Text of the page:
Some were - two Panzergrenadier divisions and one Panzerdivision were lost during "Bagration". Remnants of Panzergrenadier divisions were delivered to newly formed armoured brigades and remnants of that Panzerdivision continued to exist as a Combat Group (so in fact a regimental-size unit, not even close to division).
Apart from that 20 infantry divisions, 2 Luftwaffe field divisions, one Sturm division and one Corps Group were destroyed (their remnants were reorganized into 7 divisional groups - an equivalent of 7 regiments). And also further three infantry divisions transferred to AGC yet during "Bagration" and 3 Sicherungs divisions were destroyed.
And AG North Ukraine lost 5 infantry division, one Corps Group (a divisional-size unit), two Sicherungs divisions and one SS Grenadiers Division. AG North didn't lost any division completely but several suffered heavy casualties. However, many of the AG North's divisions were cut off in Courland and fought there until the end of the war.
AG South Ukraine lost 18 infantry divisions alone. I don't know how many divisions of other types it lost.
German AT defense suffered huge losses. Highest losses were suffered by 8,8cm Pak 43 and 43/41.
Defeat(=losing a lot of terrain)was always inevitable with the odds as they were.
"Defeat = losing a lot of terrain" maybe was inevitable considering the superiority Soviets had in 1944.
But defeat = losing several dozen divisions destroyed probably could have been prevented (at least partially).
'Succesfully defend' means stopping the enemy attack with insignificant loss of terrain.
This is tactical meaning of "successful defence". Operational and strategic meanings are often different. In other words - not always the purpose of defence is to stop enemy attack with insignificant loss of terrain. And when defining which defence is successful and which isn't we should take into consideration what the defender planned to achieve.
For example the entire Polish defensive plan of 1939 assumed withdrawal and delaying enemy advance while withdrawing (and waiting for the French counteroffensive in the West). So successful defence in this case would mean: preventing the enemy from encircling and destroying our armies during their gradual withdrawal.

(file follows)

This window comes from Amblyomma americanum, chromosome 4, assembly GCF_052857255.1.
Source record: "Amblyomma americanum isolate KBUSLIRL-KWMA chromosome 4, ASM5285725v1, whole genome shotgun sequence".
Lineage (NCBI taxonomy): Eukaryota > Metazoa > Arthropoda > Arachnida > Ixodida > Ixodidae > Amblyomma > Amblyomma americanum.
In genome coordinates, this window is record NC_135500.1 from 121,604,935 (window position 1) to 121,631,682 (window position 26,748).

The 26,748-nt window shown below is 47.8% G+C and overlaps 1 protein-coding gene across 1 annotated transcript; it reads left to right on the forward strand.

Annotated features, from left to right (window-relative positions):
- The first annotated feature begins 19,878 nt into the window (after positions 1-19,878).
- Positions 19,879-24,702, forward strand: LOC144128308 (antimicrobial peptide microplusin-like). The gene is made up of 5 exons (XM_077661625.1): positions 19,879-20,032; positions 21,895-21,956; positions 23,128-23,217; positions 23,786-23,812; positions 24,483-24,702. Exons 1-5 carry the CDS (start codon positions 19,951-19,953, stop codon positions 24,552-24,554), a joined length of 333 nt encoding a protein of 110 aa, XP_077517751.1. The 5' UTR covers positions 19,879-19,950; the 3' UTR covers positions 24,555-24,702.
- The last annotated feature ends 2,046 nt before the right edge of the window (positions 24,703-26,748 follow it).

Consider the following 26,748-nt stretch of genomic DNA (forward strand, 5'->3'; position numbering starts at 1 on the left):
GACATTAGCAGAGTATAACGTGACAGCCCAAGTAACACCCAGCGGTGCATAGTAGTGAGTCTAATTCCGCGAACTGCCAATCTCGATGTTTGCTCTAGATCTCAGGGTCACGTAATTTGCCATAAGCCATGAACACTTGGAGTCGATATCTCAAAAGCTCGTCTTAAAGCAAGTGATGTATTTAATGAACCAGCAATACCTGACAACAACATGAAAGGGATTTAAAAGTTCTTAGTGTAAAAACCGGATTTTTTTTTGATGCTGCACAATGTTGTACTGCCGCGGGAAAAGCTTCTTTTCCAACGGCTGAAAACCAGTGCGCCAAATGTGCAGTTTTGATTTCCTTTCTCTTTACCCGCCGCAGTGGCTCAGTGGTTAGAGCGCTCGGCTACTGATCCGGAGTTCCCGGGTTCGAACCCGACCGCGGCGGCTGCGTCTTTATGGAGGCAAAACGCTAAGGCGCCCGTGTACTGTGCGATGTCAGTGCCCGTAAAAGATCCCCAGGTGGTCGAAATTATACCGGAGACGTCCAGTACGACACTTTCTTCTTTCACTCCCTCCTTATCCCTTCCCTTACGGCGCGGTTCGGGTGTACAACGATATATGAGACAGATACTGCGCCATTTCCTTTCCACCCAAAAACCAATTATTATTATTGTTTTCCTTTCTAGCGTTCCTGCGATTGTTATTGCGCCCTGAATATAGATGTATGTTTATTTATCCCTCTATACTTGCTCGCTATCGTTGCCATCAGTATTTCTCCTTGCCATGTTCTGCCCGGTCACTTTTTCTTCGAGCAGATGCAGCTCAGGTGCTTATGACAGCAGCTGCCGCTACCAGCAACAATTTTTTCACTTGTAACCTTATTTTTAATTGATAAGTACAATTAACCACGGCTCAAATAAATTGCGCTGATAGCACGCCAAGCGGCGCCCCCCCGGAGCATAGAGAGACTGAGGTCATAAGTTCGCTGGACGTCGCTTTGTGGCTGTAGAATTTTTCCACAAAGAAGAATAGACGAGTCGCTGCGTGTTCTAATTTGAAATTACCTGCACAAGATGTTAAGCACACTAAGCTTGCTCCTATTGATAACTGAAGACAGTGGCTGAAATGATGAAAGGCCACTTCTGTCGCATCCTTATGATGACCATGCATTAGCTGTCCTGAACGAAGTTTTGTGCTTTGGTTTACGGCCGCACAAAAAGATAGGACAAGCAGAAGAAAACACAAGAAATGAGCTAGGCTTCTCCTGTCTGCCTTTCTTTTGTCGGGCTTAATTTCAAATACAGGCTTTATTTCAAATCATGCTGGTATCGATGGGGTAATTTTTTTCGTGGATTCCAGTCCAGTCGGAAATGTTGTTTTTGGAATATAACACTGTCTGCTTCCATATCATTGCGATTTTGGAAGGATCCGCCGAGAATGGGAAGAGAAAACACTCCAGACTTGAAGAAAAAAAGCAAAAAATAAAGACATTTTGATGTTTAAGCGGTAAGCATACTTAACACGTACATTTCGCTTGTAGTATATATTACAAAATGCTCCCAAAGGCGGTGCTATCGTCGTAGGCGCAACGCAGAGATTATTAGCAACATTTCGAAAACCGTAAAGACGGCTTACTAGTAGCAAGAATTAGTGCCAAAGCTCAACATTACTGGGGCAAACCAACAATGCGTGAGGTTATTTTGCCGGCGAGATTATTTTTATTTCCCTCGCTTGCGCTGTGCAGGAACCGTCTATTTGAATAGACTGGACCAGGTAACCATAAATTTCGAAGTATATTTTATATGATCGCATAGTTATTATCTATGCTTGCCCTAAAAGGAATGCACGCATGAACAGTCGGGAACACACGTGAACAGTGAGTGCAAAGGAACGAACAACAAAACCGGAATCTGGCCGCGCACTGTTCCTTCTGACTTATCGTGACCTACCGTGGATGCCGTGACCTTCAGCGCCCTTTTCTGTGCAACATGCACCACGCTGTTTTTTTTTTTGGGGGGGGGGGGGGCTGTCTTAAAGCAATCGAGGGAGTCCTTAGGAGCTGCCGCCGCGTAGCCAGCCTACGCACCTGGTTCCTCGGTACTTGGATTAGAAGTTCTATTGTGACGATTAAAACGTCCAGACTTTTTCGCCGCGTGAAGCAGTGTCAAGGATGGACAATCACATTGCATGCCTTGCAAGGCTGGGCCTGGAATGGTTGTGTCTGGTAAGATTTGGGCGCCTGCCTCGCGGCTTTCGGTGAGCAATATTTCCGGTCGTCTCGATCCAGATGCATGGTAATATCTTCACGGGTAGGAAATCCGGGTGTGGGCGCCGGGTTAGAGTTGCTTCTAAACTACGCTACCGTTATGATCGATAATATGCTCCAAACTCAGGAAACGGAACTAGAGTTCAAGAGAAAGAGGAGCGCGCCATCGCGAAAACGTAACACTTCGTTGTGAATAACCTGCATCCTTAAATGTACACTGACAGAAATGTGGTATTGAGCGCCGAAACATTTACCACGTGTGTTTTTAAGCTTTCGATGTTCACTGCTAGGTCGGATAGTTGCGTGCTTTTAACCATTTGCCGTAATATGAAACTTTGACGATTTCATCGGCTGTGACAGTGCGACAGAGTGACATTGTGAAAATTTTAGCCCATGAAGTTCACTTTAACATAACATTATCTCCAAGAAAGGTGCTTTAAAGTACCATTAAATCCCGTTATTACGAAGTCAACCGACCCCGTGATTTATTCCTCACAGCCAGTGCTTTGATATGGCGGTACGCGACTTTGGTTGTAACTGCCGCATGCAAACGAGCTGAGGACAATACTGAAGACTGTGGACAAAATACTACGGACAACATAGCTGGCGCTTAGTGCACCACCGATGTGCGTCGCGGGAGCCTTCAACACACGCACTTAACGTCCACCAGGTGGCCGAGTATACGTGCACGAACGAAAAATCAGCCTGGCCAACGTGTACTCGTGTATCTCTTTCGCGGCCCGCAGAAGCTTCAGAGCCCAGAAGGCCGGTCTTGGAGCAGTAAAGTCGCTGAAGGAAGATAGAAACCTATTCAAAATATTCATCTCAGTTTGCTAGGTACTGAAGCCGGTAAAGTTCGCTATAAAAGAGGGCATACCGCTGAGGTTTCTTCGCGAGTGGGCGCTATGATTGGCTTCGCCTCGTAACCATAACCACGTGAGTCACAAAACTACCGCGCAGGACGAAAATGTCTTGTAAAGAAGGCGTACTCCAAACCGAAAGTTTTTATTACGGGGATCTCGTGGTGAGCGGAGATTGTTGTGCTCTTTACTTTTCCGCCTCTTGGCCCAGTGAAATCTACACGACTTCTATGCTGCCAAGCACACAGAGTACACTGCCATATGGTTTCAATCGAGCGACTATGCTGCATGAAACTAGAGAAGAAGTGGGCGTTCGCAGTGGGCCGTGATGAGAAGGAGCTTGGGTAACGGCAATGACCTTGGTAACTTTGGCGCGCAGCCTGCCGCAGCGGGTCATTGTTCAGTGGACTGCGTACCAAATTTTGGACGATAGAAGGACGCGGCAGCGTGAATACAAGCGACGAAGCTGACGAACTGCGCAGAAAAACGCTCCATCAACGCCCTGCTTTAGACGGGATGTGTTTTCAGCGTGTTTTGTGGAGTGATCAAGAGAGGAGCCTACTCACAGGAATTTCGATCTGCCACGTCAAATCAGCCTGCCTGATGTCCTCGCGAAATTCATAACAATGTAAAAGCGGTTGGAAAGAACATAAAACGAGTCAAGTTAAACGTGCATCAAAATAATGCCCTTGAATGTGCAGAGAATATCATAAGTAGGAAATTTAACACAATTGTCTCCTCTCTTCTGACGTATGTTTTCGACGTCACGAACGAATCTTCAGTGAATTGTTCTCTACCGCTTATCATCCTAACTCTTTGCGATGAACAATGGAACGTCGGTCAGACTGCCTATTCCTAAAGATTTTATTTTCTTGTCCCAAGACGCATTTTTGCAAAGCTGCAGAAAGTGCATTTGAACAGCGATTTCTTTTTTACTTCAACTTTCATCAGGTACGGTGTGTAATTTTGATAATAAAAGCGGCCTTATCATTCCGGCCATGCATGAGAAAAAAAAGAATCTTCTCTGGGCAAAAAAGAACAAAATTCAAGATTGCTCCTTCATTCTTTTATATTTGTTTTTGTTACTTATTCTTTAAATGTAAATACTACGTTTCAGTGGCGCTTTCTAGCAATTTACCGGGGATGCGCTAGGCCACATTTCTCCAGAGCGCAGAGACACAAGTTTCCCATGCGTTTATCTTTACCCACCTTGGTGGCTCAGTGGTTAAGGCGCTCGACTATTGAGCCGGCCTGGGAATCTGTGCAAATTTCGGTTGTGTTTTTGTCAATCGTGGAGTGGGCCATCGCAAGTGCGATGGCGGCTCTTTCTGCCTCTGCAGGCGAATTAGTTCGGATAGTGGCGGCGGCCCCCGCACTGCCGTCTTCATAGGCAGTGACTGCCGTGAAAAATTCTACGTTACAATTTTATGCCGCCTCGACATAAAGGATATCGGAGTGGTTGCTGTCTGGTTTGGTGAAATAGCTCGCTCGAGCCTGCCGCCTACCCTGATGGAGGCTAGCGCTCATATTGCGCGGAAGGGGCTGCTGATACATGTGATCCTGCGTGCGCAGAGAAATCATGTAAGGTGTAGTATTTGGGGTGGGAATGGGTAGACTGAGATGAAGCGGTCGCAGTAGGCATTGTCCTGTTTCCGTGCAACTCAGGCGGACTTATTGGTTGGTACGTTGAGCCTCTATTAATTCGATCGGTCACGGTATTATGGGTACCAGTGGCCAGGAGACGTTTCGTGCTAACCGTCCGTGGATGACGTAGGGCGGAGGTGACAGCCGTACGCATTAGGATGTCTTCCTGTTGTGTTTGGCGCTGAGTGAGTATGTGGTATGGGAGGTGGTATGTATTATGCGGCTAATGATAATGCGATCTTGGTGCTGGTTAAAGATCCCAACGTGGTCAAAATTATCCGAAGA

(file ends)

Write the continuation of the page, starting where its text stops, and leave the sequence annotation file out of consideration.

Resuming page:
the job of particularly the panzerdivisions was to counterattack to relieve those units that were surrounded
Panzerdivisions are not only very good in attack, they are also very good in defence. For example tanks can be entrenched and work as potentially mobile resistance nests of artillery, Anti-Tank and MG fire.
Shorter lines are always always better than longer ones and will make it more difficult for the enemy to breakthrough,also because of having more reserves but that does not mean the attack can be held off indefinitely and could in itself not even prevent a division being blown away in view of the firepower the red army had.
One can only try to prevent being blown away by deep zone defense which is obviously only feasible with shorter lines.
Even if not, then it could at least make blowing divisions away more time-consuming for the Soviets.
There would be also more divisions to blow away if AG Center was stronger than in reality.
As I wrote compare Rzhev to Bagration - force ratios similar, results different.
That was always impossible.A lot of ground was always going to be lost.
Much less ground could have been lost in those battles. And Soviet advance speed could have been slower.
This would prolong the entire Eastern Front war. Maybe this would allow the Western Allies to capture Berlin.